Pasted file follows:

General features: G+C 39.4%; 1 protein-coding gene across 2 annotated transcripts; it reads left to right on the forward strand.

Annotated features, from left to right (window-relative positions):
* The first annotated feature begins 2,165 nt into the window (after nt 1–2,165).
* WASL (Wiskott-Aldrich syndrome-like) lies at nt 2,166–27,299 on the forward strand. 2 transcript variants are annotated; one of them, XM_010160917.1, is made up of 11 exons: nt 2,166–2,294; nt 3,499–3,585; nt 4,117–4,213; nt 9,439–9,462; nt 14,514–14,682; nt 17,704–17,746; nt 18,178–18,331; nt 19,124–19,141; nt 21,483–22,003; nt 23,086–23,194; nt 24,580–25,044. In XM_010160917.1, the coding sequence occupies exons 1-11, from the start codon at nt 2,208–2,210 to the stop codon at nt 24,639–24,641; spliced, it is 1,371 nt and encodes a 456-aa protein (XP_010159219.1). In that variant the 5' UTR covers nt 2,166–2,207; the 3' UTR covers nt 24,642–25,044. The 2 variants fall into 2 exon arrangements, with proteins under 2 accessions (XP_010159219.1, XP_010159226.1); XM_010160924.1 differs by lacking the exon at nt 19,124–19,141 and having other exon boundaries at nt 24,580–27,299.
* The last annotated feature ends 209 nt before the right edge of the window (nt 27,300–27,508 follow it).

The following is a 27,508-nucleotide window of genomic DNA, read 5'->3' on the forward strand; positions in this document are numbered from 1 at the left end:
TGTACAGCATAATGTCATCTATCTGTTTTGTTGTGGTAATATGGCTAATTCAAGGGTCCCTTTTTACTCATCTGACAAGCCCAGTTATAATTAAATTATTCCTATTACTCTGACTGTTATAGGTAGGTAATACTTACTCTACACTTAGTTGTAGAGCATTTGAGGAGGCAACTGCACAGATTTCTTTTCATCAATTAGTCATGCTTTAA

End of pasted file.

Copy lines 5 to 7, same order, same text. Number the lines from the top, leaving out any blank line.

* The last annotated feature ends 209 nt before the right edge of the window (nt 27,300–27,508 follow it).

The following is a 27,508-nucleotide window of genomic DNA, read 5'->3' on the forward strand; positions in this document are numbered from 1 at the left end:
TGTACAGCATAATGTCATCTATCTGTTTTGTTGTGGTAATATGGCTAATTCAAGGGTCCCTTTTTACTCATCTGACAAGCCCAGTTATAATTAAATTATTCCTATTACTCTGACTGTTATAGGTAGGTAATACTTACTCTACACTTAGTTGTAGAGCATTTGAGGAGGCAACTGCACAGATTTCTTTTCATCAATTAGTCATGCTTTAA